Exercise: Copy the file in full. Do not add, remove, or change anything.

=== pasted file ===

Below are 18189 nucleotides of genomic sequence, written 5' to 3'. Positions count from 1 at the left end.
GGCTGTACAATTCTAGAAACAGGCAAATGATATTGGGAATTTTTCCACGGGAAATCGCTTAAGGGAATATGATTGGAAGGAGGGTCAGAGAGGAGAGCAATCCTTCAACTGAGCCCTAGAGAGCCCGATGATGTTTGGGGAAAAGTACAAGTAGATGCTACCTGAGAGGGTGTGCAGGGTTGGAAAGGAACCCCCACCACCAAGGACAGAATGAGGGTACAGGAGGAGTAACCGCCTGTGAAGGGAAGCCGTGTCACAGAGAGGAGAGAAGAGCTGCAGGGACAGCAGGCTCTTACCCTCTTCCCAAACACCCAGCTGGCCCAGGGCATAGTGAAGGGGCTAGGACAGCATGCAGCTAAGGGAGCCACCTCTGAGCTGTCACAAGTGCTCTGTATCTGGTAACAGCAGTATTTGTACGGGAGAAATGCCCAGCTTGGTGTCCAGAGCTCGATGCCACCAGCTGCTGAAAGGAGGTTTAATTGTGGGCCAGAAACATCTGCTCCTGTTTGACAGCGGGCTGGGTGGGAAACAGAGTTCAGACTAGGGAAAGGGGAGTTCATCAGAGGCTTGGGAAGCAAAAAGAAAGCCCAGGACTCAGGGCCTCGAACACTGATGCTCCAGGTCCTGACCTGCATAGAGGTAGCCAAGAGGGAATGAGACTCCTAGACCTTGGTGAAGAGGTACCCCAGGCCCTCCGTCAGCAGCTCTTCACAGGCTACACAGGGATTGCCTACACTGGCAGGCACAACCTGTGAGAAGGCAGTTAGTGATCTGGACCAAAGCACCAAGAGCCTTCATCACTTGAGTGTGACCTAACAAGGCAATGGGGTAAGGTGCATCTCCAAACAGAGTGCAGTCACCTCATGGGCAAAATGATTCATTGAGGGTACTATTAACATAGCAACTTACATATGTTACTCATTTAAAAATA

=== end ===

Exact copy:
Below are 18189 nucleotides of genomic sequence, written 5' to 3'. Positions count from 1 at the left end.
GGCTGTACAATTCTAGAAACAGGCAAATGATATTGGGAATTTTTCCACGGGAAATCGCTTAAGGGAATATGATTGGAAGGAGGGTCAGAGAGGAGAGCAATCCTTCAACTGAGCCCTAGAGAGCCCGATGATGTTTGGGGAAAAGTACAAGTAGATGCTACCTGAGAGGGTGTGCAGGGTTGGAAAGGAACCCCCACCACCAAGGACAGAATGAGGGTACAGGAGGAGTAACCGCCTGTGAAGGGAAGCCGTGTCACAGAGAGGAGAGAAGAGCTGCAGGGACAGCAGGCTCTTACCCTCTTCCCAAACACCCAGCTGGCCCAGGGCATAGTGAAGGGGCTAGGACAGCATGCAGCTAAGGGAGCCACCTCTGAGCTGTCACAAGTGCTCTGTATCTGGTAACAGCAGTATTTGTACGGGAGAAATGCCCAGCTTGGTGTCCAGAGCTCGATGCCACCAGCTGCTGAAAGGAGGTTTAATTGTGGGCCAGAAACATCTGCTCCTGTTTGACAGCGGGCTGGGTGGGAAACAGAGTTCAGACTAGGGAAAGGGGAGTTCATCAGAGGCTTGGGAAGCAAAAAGAAAGCCCAGGACTCAGGGCCTCGAACACTGATGCTCCAGGTCCTGACCTGCATAGAGGTAGCCAAGAGGGAATGAGACTCCTAGACCTTGGTGAAGAGGTACCCCAGGCCCTCCGTCAGCAGCTCTTCACAGGCTACACAGGGATTGCCTACACTGGCAGGCACAACCTGTGAGAAGGCAGTTAGTGATCTGGACCAAAGCACCAAGAGCCTTCATCACTTGAGTGTGACCTAACAAGGCAATGGGGTAAGGTGCATCTCCAAACAGAGTGCAGTCACCTCATGGGCAAAATGATTCATTGAGGGTACTATTAACATAGCAACTTACATATGTTACTCATTTAAAAATA